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Story of a MySQL DateTime Comparison Gotcha

The last few months of my employment have largely been spent moving big parts of our subscription functionality to one central location. This functionality used to be spread across three different systems, but we’re consolidating to make upgrades faster. Since some of this code had been written many many years ago (we’re turning 10 this year! but the code itself is between 8 and now years old), the code needed to go through some technology updates.

This raw SQL:

<pre class="wp-block-preformatted">SELECT something
FROM the_table
WHERE some = 'condition'

Would become Laravel Eloquent:

<pre class="wp-block-preformatted">DB::table('the_table')
   ->where('some', 'condition')

Fairly innocuous stuff on the surface. After many moons and lockdowns, the move was soon to be complete and the functionality ready to be tested against production data. This was the penultimate step, and the aim here is to run the financial data against both systems and end up with the same output.

At least, in theory. I set up the data and look at the diff. The left side of the image below highlights the differences between data from the old and new systems. On the right side are a bunch of commas and the MS Paint brush tool obscuring the actual raw data.

![Image with obscured text showing a diff of financial data from old and new system. ](
Each yellow line represents a row where the data differs between the new and old subscription systems
Clearly, something had gone awry in the porting. After a little digging and pairing down the data, I ended up at the queries below. The real queries are much larger but the included code has the pertinent bits.

The raw SQL

<pre class="wp-block-preformatted">SELECT account, service
FROM customer_accounts
   `start` <= now() 
   AND `end` >= now() 

Converted to Eloquent

<pre class="wp-block-preformatted">DB::table('customer_accounts')
   ->select(['account', 'service'])
   ->whereDate('start', '<=', Carbon::now())
   ->whereDate('end', '>=', Carbon::now())

Looking at the generated query itself, we’re left with this. Eloquent seems to be converting into a date-only value. This sounds fine because both start and end columns are date columns.

<pre class="wp-block-preformatted" id="block-9d577cde-60a2-4fe0-83b1-0e521693bb6f">SELECT account, service
FROM customer_accounts
   `start` <= '2021-09-24'
   AND `end` >= '2021-09-24'

However, here’s the gotcha. There’s an implied time component when you’re doing date comparisons. In the above query, it’s 00:00:00. And since we’re using >= and <= and not > and <, it enlarges the scope and also includes the date in the query (2021-09-24) within its boundary.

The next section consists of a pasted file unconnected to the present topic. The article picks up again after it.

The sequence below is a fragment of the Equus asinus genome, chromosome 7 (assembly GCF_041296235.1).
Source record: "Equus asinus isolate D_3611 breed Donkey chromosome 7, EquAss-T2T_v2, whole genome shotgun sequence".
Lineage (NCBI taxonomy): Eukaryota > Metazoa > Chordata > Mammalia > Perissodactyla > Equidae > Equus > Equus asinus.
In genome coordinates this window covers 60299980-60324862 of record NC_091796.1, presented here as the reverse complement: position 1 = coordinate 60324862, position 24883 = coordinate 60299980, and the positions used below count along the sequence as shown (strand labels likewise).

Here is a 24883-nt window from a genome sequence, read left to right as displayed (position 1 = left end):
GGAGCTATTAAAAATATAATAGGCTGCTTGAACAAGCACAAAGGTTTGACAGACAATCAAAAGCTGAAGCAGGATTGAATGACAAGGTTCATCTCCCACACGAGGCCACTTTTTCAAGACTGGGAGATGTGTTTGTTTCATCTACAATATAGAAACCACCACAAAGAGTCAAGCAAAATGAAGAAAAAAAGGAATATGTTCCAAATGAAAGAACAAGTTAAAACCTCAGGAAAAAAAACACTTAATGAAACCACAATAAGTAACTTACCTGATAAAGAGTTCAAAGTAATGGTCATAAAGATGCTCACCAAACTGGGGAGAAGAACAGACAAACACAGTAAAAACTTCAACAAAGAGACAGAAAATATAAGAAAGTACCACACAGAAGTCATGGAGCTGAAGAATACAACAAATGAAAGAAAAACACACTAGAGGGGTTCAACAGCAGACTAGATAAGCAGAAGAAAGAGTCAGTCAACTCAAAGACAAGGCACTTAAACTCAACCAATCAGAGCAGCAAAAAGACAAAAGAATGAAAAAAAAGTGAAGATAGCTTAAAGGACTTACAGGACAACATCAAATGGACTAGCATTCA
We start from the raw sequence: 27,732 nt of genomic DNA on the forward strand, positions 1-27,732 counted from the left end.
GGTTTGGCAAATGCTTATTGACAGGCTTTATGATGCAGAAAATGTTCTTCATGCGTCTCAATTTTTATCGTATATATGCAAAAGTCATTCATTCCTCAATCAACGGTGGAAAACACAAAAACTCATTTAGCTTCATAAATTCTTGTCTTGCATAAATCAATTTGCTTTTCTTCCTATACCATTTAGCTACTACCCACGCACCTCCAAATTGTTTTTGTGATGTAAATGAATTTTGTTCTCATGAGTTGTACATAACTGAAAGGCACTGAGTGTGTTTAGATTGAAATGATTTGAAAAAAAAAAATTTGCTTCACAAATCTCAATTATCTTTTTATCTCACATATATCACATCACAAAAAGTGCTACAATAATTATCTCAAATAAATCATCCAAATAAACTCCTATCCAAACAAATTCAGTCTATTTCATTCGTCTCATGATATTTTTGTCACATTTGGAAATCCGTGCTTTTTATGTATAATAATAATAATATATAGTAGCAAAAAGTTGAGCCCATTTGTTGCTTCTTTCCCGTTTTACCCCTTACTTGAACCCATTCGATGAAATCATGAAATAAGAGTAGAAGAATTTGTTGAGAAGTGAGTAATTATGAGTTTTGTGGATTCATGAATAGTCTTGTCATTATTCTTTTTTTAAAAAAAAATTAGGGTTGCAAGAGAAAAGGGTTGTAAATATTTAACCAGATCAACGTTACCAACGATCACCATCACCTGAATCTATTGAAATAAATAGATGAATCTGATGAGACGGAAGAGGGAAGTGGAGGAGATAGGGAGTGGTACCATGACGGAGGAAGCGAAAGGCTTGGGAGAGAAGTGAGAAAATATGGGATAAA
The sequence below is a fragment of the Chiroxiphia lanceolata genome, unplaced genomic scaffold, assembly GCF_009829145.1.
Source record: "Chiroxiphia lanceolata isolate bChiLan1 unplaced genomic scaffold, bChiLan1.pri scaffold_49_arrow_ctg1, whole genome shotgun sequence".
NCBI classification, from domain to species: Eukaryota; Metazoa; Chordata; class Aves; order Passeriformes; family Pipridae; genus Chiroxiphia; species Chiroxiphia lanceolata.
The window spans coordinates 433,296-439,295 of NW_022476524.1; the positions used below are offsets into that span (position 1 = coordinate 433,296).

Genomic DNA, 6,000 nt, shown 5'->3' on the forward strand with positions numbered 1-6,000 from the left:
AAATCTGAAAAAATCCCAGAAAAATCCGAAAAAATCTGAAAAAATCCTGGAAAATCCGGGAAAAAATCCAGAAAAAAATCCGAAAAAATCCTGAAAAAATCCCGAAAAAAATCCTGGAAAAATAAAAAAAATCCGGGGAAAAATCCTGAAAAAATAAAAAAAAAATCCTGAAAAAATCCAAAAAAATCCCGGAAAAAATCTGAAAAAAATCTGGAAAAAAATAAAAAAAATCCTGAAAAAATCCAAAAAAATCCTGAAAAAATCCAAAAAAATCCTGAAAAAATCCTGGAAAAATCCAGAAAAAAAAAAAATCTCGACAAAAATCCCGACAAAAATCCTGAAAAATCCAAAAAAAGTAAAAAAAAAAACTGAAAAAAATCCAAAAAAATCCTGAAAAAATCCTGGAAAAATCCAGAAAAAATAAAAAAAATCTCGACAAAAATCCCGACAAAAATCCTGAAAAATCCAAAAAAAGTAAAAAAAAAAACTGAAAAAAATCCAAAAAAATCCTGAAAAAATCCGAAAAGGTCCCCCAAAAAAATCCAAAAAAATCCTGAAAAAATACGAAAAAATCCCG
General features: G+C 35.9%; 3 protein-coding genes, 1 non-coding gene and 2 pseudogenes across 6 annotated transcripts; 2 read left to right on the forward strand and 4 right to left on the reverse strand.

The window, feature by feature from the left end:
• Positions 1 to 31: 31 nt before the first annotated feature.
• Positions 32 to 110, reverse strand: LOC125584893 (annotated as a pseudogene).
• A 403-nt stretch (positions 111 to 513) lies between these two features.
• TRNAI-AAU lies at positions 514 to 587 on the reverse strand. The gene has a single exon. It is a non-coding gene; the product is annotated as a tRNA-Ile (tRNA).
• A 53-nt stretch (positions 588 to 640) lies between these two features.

But if you look at the raw SQL query, we actually use MySQL’s NOW(). Which has an explicit time component when evaluated – as opposed to the Eloquent version which converts the Date Time value to only include the Date component. So the actual query running is something like (if you run it at 2.54 AM)

<pre class="wp-block-preformatted" id="block-726dbc16-705e-46a1-85fb-09c6e1d50f15">SELECT account, service
FROM customer_accounts
   `start` <= '2021-09-24 02:54:00'
   AND `end` >= '2021-09-24 02:54:00'

MySQL will only evaluate 2021-09-24 as a date within the boundary if the time component is 00:00:00 because it’s a Date column. If it was a DateTime column, it would evaluate the time as it normally would. Eloquent wasn’t really doing anything wrong here, in fact, it was the correct behavior. The old code just had an evaluation that didn’t make sense, given the column type.

To illustrate the issue, have a look at this sample data set.

Sample data set with some dates
And now some queries to query the data, click the image below to see the larger version.
[![SQL query results of a table that is queried with implied time values and explicit time values. ](](
The different results based on whether you’re evaluating a Date or DateTime column
And now the difference in behavior should be pretty self-evident. So, what’s the takeaway here? The discrepancy is easily avoided if you just use the `> and <` operators when working with the dates. But, since the goal is to keep the output identical, we needed to make sure the behavior is also identical.

The final solution ended up being something like this:

<pre class="wp-block-preformatted" id="block-deb67585-cd72-454c-8196-e23b9ae8710a">DB::table('customer_accounts')
   ->select(['account', 'service'])
   ->whereDate('start', '<=', DB::raw('NOW()'))
   ->whereDate('end', '>=', DB::raw('NOW()'))

And that fixed the issue, all I got was a sea of matching recordsets, a feast for my eyes.